Wednesday, May 10, 2017

Short Takes

U.S. to arm Kurds fighting ISIS despite Turkey’s objections.

Sen. Lindsey Graham (R-SC) wants to investigate Trump’s business dealings.

China vows to defend climate change pact.

Workers at Hanford nuclear plant take cover after tunnel collapse.

Seattle mayor drops out of reelection bid due to sex abuse accusations.

Monday, May 8, 2017

We Don’t Need No Scientists

This can’t be good.

The Environmental Protection Agency has dismissed at least five members of a major scientific review board, the latest signal of what critics call a campaign by the Trump administration to shrink the agency’s regulatory reach by reducing the role of academic research.

A spokesman for the E.P.A. administrator, Scott Pruitt, said he would consider replacing the academic scientists with representatives from industries whose pollution the agency is supposed to regulate, as part of the wide net it plans to cast. “The administrator believes we should have people on this board who understand the impact of regulations on the regulated community,” said the spokesman, J. P. Freire.

The dismissals on Friday came about six weeks after the House passed a bill aimed at changing the composition of another E.P.A. scientific review board to include more representation from the corporate world.

Trump has directed Mr. Pruitt to radically remake the E.P.A., pushing for deep cuts in its budget — including a 40 percent reduction for its main scientific branch — and instructing him to roll back major Obama-era regulations on climate change and clean water protection. In recent weeks, the agency has removed some scientific data on climate change from its websites, and Mr. Pruitt has publicly questioned the established science of human-caused climate change.

On the upside, there will be plenty of openings now for corporate shills, alchemists, and those who believe that since cows fart methane, it’s nature’s way of balancing out the ecosystem.

Wednesday, March 29, 2017

Tuesday, March 28, 2017

Stinking Up The Joint

Via the Washington Post:

President Trump will take the most significant step yet in obliterating his predecessor’s environmental record Tuesday, instructing federal regulators to rewrite key rules curbing U.S. carbon emissions.

The sweeping executive order also seeks to lift a moratorium on federal coal leasing and remove the requirement that federal officials consider the impact of climate change when making decisions.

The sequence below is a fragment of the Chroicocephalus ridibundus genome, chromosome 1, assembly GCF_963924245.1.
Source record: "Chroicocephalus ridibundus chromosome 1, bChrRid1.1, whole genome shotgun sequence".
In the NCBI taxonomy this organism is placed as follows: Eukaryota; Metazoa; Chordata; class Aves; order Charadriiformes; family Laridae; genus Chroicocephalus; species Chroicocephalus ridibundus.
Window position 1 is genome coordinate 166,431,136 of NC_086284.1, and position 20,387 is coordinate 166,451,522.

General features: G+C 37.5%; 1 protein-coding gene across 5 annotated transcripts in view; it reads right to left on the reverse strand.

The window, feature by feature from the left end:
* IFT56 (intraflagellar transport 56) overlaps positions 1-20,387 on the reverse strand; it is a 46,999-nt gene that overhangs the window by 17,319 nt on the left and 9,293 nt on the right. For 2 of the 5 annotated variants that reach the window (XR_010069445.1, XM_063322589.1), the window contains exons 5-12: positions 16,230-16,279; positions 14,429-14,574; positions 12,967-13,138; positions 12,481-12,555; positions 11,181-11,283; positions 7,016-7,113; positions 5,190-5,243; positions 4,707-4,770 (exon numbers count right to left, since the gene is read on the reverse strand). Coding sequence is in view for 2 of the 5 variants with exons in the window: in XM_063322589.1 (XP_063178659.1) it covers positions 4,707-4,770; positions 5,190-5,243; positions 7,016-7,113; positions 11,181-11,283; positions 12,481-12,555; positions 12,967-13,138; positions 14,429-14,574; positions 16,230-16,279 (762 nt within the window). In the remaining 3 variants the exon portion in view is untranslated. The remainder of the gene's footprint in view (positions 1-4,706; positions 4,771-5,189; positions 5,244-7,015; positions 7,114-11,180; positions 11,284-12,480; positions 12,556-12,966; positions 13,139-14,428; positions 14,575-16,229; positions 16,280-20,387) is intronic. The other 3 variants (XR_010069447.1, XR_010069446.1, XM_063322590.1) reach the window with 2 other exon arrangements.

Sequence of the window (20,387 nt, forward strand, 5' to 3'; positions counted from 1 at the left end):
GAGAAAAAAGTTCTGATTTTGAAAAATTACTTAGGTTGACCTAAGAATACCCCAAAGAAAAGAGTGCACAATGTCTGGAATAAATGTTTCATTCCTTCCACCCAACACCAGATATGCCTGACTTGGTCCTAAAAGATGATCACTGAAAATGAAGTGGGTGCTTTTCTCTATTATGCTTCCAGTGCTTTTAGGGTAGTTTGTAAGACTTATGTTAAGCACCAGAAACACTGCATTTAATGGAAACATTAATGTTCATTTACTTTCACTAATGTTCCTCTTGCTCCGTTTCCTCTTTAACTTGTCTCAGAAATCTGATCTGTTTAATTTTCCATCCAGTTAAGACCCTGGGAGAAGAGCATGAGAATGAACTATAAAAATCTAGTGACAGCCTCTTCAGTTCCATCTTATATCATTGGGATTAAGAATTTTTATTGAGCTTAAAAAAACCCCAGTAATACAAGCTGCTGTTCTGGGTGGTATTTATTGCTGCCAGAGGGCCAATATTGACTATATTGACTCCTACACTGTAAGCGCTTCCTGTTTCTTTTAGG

The order sends an unmistakable signal that just as President Barack Obama sought to weave climate considerations into every aspect of the federal government, Trump is hoping to rip that approach out by its roots.

“This policy is in keeping with President Trump’s desire to make the United States energy independent,” said a senior administration official who briefed reporters on the directive Monday evening and asked for anonymity to speak in advance of the announcement. “When it comes to climate change, we want to take our course and do it in our own form and fashion.”

For someone who ran slamming China for all of their trade practices and currency manipulation, he might want to take a lesson from them.

The only jobs that are created by reducing environmental regulations are, ironically, in the field of healthcare, namely pulmonary and respiratory care.

The saving grace is that reversing President Obama’s orders can’t happen overnight.

Some of the measures could take years to implement and are unlikely to alter broader economic trends that are shifting the nation’s electricity mix from coal-fired generation to natural gas and renewables. The order is silent on whether the United States should withdraw from the 2015 Paris climate agreement, under which it has pledged to cut its greenhouse gas emissions between 26 and 28 percent by 2025 compared to 2005 levels, because the administration remains divided on that question.

Hopefully by the time they get around to doing any damage, we’ll have someone in office who can reverse the reversal.